Comment: She only played for 107 seconds but one player sums up the amazing spirit of this Dublin team
This Dublin Ladies team have brought the game to a new level of skill and endurance, with plenty of tough but fair thrown in as well.
That's two in a row now and every chance of many more to come.
This is a very good Dublin team and the bad news for their rivals is they are only going to get better. Dublin manager Mick Bohan is a thorough pro.
This was the first time Dublin beat Cork in a championship game. It's not too many years since Cork came back from 10 points down to beat Dublin in the best comeback ever.
History, though, is made in the now. Dublin wrote their own story.
Cork, as ever, just never stopped trying. They will head for home beaten, but not defeated.
The Dublin tackling was ferocious without being dirty. Dublin did give away a good many frees and the only card issued came a minute or so from time.
This Dublin team sends out texts analysing the refs to all their players. Garryowen McMahon allows hard but fair tackling. I wonder was he nicknamed Up and Under at school. Overall he did well.
The game went off at a pace that never slowed up or evened out. There was hardly any lateral or back passing, which was a great relief.
However, this wasn't a classic by any means. What we saw in Croke Park was the new and still evolving game of ladies football. Dublin have changed the way the sport is played forever; only professionally prepared teams stand any chance.
We were all waiting for the wide open gaps to appear, but the sheer endeavour of both sides, the tight marking and the gutsy, lung-bursting back-tracking turned the nation's sporting prairie into a suburban back garden.
Carla Rowe's two goals were so well taken and in the end the goals won it for Dublin. Dublin's captain Sinead Aherne had a mighty game. She slotted her penalty and scored some big points. All three of the Dublin full-forwards hail from Malahide. All three were excellent. There won't be a mackerel filleted or a yacht scrubbed tonight.
Cork had to work for every score. They always came back for more, but Dublin were as stingy as the workhouse beadle in Oliver Twist.
I have some experience of coaching Ladies Football and there are enduring friendships formed.
There is a huge drop-out rate in women's sports. More than half give up all sport by the age of 14. We will go in to the reasons here sometime, but suffice to say those who stick at it have formed a special bond.
Both teams played for each other right until the end. The women really look after each other on and off the field of play. It makes for a value system based on loyalty to each other and the jersey. You can really feel the love.
The attendance was 50,141 and there is bound to be some comparison to other sports.
This was a massive crowd, and far more men than women watched the game on TG4 according to an RTE report. A recent Liberty Insurance study found that 42 per cent of men support women's sport as opposed to 30 per cent of women.
This may be about to change.
Last week the Kerry junior camogie team was beaten by a fine Dublin side in the All-Ireland final.
The Kerry girls were in with me on Monday night. They are the pride of their one club because that's all we have in Kerry. Several buses came up from Kerry and the Kingdom took up almost a full section in the stand.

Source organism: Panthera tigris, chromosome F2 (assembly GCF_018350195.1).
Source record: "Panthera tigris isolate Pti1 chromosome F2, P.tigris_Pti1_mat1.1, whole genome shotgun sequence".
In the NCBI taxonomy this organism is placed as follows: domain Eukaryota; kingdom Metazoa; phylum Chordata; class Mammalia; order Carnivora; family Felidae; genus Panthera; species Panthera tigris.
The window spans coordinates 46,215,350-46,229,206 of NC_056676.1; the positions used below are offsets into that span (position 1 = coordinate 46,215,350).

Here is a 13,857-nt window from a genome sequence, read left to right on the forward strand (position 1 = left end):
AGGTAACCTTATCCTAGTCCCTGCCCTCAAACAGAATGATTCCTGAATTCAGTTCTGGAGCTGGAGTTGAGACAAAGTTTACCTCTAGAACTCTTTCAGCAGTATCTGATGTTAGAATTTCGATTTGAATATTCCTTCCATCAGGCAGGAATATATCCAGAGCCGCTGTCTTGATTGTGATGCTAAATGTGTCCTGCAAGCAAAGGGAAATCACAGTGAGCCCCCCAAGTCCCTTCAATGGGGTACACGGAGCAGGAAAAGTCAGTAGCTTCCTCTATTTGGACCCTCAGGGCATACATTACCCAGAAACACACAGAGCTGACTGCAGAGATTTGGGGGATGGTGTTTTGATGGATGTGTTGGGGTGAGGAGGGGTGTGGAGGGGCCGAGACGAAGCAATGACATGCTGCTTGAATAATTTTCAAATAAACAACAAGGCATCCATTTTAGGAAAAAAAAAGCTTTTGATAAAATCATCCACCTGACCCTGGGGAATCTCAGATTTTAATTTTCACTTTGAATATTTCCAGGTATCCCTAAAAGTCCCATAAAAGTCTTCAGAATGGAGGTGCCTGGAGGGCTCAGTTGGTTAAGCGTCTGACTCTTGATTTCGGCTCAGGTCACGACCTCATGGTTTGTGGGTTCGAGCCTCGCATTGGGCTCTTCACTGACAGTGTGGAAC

Mourne Abbey are a rural club, based near enough to Mallow and they too took over a big chunk of the Hogan Stand for yesterday's game.
Gerry and Ina O'Sullivan's house on the Burnfort side of Mourne Abbey is a treasure trove. At last count there were 26 All Ireland senior medals in the hill country.
Doireann and Ciara kept up the O'Sullivan tradition in Croke Park. Both played very well. Doireann scored a wonder goal. Ciara of the fleet feet slid and shimmied through the Dublin defence.
One of the reasons given for the big fallout in girls' sports was the lack of role models. There's no danger of that in Mourne Abbey.
Seven-year-old Anna Browne came home from St Louis last week after a big operation which was a great success. Anna is walking now and is without pain for the first time in her life. Some of you might remember Jonathon Sexton gave his Grand Slam boots to Anna.
Anna was on the bus yesterday to Dublin to support the four Mourne Abbey girls on the team. Nothing would do her but go to Croke Park. See what I mean about the love.
Dublin's Amy Connolly gave up for a few years. Did the J1, lived a bit of life. Somewhere along the way Amy had a little boy and felt at the time the birth of her baby was the end of her football.
She came back to playing, for the love of the game and the blue jerseys of Dublin and her club Foxrock Cabinteely. Amy fought her way on to the Dublin panel. Mick Bohan backed her and Amy was very much in his plans until a torn cruciate ruined her year in July 2017.
Last year when Dublin won Amy got herself on to the pitch even though she was on crutches. There was surely sadness for what might have been but the main emotion was happiness for her friends.
The Dubliner has been exceptional all year, as a player and as a person, who has championed mothers who play football.
Amy did get on as a player yesterday. Her little boy Ciamhan was all dressed in blue, and blue war paint. He came on to the pitch at the final whistle.
It may seem strange to devote so much of a column on a pulsating All-Ireland final to a girl who only played for 1 minute 47 seconds, but sometimes great deeds materialise before us for mere moments.
But such memories of major achievements are far from fleeting. They last forever.
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